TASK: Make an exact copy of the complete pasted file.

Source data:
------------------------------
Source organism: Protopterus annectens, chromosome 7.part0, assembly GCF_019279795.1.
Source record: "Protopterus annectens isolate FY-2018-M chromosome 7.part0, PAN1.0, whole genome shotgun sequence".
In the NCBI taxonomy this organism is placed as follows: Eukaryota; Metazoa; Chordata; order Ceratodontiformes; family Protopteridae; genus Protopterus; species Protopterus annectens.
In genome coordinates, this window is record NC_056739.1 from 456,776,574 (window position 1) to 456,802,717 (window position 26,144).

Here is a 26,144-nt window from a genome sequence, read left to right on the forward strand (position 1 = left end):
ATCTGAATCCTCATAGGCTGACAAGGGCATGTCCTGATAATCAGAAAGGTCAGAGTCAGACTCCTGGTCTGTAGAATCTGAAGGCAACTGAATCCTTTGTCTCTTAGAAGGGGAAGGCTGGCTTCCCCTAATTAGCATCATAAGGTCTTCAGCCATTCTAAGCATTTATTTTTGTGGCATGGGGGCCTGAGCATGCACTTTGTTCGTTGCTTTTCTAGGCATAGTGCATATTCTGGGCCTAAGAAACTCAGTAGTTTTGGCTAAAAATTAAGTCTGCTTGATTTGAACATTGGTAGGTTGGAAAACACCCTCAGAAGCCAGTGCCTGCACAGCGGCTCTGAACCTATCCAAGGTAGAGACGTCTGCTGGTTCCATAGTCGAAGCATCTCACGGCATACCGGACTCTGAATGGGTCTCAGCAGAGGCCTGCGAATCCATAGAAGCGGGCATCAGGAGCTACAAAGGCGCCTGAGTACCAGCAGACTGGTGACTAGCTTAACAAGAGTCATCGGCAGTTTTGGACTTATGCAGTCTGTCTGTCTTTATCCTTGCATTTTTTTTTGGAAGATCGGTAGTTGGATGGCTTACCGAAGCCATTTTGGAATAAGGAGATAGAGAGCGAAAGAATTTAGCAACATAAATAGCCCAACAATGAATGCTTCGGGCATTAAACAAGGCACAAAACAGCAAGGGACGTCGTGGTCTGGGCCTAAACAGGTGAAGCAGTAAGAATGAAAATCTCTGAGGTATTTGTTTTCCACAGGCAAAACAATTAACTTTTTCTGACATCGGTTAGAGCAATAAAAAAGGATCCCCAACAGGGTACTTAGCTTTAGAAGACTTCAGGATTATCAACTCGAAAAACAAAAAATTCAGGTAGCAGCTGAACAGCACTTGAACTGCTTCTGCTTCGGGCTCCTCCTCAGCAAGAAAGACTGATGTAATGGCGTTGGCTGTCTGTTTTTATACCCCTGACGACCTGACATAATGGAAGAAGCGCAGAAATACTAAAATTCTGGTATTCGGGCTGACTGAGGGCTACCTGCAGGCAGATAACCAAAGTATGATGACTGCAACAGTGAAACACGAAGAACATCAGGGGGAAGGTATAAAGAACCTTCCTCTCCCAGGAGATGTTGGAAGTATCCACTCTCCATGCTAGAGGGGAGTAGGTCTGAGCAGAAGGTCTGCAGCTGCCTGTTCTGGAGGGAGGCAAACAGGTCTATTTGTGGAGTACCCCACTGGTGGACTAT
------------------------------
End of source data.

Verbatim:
Source organism: Protopterus annectens, chromosome 7.part0, assembly GCF_019279795.1.
Source record: "Protopterus annectens isolate FY-2018-M chromosome 7.part0, PAN1.0, whole genome shotgun sequence".
In the NCBI taxonomy this organism is placed as follows: Eukaryota; Metazoa; Chordata; order Ceratodontiformes; family Protopteridae; genus Protopterus; species Protopterus annectens.
In genome coordinates, this window is record NC_056739.1 from 456,776,574 (window position 1) to 456,802,717 (window position 26,144).

Here is a 26,144-nt window from a genome sequence, read left to right on the forward strand (position 1 = left end):
ATCTGAATCCTCATAGGCTGACAAGGGCATGTCCTGATAATCAGAAAGGTCAGAGTCAGACTCCTGGTCTGTAGAATCTGAAGGCAACTGAATCCTTTGTCTCTTAGAAGGGGAAGGCTGGCTTCCCCTAATTAGCATCATAAGGTCTTCAGCCATTCTAAGCATTTATTTTTGTGGCATGGGGGCCTGAGCATGCACTTTGTTCGTTGCTTTTCTAGGCATAGTGCATATTCTGGGCCTAAGAAACTCAGTAGTTTTGGCTAAAAATTAAGTCTGCTTGATTTGAACATTGGTAGGTTGGAAAACACCCTCAGAAGCCAGTGCCTGCACAGCGGCTCTGAACCTATCCAAGGTAGAGACGTCTGCTGGTTCCATAGTCGAAGCATCTCACGGCATACCGGACTCTGAATGGGTCTCAGCAGAGGCCTGCGAATCCATAGAAGCGGGCATCAGGAGCTACAAAGGCGCCTGAGTACCAGCAGACTGGTGACTAGCTTAACAAGAGTCATCGGCAGTTTTGGACTTATGCAGTCTGTCTGTCTTTATCCTTGCATTTTTTTTTGGAAGATCGGTAGTTGGATGGCTTACCGAAGCCATTTTGGAATAAGGAGATAGAGAGCGAAAGAATTTAGCAACATAAATAGCCCAACAATGAATGCTTCGGGCATTAAACAAGGCACAAAACAGCAAGGGACGTCGTGGTCTGGGCCTAAACAGGTGAAGCAGTAAGAATGAAAATCTCTGAGGTATTTGTTTTCCACAGGCAAAACAATTAACTTTTTCTGACATCGGTTAGAGCAATAAAAAAGGATCCCCAACAGGGTACTTAGCTTTAGAAGACTTCAGGATTATCAACTCGAAAAACAAAAAATTCAGGTAGCAGCTGAACAGCACTTGAACTGCTTCTGCTTCGGGCTCCTCCTCAGCAAGAAAGACTGATGTAATGGCGTTGGCTGTCTGTTTTTATACCCCTGACGACCTGACATAATGGAAGAAGCGCAGAAATACTAAAATTCTGGTATTCGGGCTGACTGAGGGCTACCTGCAGGCAGATAACCAAAGTATGATGACTGCAACAGTGAAACACGAAGAACATCAGGGGGAAGGTATAAAGAACCTTCCTCTCCCAGGAGATGTTGGAAGTATCCACTCTCCATGCTAGAGGGGAGTAGGTCTGAGCAGAAGGTCTGCAGCTGCCTGTTCTGGAGGGAGGCAAACAGGTCTATTTGTGGAGTACCCCACTGGTGGACTAT